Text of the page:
This Issue Brief, authored by Marcus A. Winters of the Manhattan Institute, explains how students with disabilities are more likely to remain in charter schools than traditional public schools. The study also found students learning English and students with low test scores are more likely to remain in charter schools than traditional public schools.
Markets vs. Monopolies in Education: A Global Review of the Evidence
This paper from the Cato Institute examines the success achieved by school choice programs across the globe. The authors find the efficiency rate (student achievement per dollar spent on education) of private education options was higher compared to the public education efficiency rate in 23 of the studies surveying foreign countries, and only three of those studies found equal or greater efficiency in public schools.
The Fiscal Effects of School Choice Programs on Public School Districts
In the first-ever study of public school districts’ fixed costs in every state and Washington, DC, Benjamin Scafidi concludes approximately 36 percent of school district spending cannot be quickly reduced when students leave. The remaining 64 percent, or approximately $8,000 per student on average, are variable costs, changing directly with student enrollment. This means a school choice program attaching less than $8,000 to each child who leaves a public school for a private school actually leaves the district with more money to spend on each remaining child. In the long run, Scafidi notes, all local district spending is variable, meaning all funds could be attached to individual children over time without creating fiscal problems for government schools.
A Win-Win Solution: The Empirical Evidence on School Vouchers
Greg Forster of the Friedman Foundation for Educational Choice collected the results of all available empirical studies that use the best available scientific methods to measure how school choice vouchers affect academic outcomes for participants and all available studies on how vouchers affect outcomes in public schools. Contrary to the widespread claim vouchers do not benefit participants and that they hurt public schools, the empirical evidence consistently shows vouchers improve outcomes for participants and those who remain in public schools.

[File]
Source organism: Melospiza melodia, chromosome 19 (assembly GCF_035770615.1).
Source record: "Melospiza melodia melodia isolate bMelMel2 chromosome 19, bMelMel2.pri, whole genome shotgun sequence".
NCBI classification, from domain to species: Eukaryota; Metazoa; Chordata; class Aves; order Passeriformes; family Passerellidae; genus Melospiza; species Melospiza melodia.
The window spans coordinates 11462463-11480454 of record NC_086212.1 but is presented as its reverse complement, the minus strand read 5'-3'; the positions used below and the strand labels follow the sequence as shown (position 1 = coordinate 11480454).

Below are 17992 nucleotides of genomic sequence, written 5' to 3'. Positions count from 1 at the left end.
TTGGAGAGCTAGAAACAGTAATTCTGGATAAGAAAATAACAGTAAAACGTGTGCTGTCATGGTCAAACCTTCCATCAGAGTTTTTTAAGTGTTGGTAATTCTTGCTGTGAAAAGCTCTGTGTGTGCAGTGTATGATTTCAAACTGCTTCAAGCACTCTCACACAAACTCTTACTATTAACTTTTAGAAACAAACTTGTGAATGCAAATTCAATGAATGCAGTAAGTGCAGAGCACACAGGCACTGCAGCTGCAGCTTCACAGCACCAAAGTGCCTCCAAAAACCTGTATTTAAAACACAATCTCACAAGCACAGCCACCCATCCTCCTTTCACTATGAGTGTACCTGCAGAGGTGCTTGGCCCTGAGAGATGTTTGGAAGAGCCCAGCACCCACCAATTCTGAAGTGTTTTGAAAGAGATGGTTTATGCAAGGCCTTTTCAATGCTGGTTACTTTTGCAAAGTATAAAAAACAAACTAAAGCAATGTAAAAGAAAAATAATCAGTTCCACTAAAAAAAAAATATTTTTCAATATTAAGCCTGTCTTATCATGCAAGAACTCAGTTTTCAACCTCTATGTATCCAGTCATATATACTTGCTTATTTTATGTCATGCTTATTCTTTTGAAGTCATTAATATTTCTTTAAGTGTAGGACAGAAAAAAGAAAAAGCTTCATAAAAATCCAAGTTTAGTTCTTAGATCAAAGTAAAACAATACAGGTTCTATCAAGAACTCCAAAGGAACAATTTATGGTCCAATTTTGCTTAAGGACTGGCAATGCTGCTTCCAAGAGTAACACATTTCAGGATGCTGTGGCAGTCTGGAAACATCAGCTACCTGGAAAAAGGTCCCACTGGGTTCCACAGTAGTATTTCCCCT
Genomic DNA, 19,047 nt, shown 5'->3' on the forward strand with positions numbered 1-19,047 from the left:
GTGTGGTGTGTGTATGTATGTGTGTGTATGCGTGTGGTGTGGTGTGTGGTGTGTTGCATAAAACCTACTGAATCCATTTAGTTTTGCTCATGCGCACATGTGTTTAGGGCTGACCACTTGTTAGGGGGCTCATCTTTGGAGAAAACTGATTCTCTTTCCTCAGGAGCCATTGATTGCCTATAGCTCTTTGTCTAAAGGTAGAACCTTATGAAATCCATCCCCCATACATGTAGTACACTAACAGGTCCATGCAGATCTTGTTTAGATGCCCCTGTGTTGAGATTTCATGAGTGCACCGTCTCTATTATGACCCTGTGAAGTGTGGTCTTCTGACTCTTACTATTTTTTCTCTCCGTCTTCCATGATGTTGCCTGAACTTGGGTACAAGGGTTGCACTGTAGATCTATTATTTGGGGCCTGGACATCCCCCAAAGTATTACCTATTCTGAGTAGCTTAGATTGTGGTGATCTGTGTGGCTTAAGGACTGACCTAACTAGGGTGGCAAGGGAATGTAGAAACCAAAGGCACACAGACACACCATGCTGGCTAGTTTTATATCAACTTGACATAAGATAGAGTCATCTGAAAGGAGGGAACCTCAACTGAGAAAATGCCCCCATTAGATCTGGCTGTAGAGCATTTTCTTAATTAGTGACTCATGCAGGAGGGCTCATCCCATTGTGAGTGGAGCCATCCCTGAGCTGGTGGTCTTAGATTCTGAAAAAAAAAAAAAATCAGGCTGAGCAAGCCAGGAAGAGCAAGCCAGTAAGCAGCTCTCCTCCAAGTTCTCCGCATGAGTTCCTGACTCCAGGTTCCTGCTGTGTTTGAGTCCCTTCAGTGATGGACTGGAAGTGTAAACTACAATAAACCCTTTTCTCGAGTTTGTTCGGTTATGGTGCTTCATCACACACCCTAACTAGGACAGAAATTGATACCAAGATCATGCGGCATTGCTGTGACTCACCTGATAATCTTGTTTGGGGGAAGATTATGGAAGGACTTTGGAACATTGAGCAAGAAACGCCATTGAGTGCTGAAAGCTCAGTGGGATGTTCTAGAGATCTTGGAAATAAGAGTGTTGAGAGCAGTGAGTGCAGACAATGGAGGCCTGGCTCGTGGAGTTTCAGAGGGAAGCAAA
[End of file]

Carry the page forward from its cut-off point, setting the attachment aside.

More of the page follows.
How School Choice Programs Can Save Money
This Heritage Foundation study of the fiscal impact of voucher programs notes Washington, DC vouchers cost only 60 percent of what the city spends per pupil in government schools. The study estimates if the states with the top eight education expenditures per pupil adopted voucher programs similar to the Washington, DC program, they could save a combined $2.6 billion per year.
Fear and Privatization
Bruce S. Cooper of Fordham University and E. Vance Randall of Brigham Young University examine public attitudes toward school choice models and find much anxiety among both private and public school advocates. The authors make many common mistakes and assumptions about school choice, but they come to an interesting conclusion: School choice advocates are successfully blurring the lines between the public and private school models by instituting a wide range of different choice plans.
Study Finds School Vouchers Boost College Enrollment for African Americans by 24%
In an experimental study examining the long-term outcomes of school voucher programs, Matthew M. Chingos and Paul E. Peterson found the percentage of African-American students who enrolled part-time or full-time in college by 2011 was 24 percent higher for those who had won a school voucher lottery while in elementary school and used the voucher to attend a private school.
Nothing in this Research & Commentary is intended to influence the passage of legislation, and it does not necessarily represent the views of The Heartland Institute. For further information on this subject, visit School Reform News at http://news.heartland.org/education, The Heartland Institute’s website at http://heartland.org, and PolicyBot, Heartland’s free online research database, at www.policybot.org.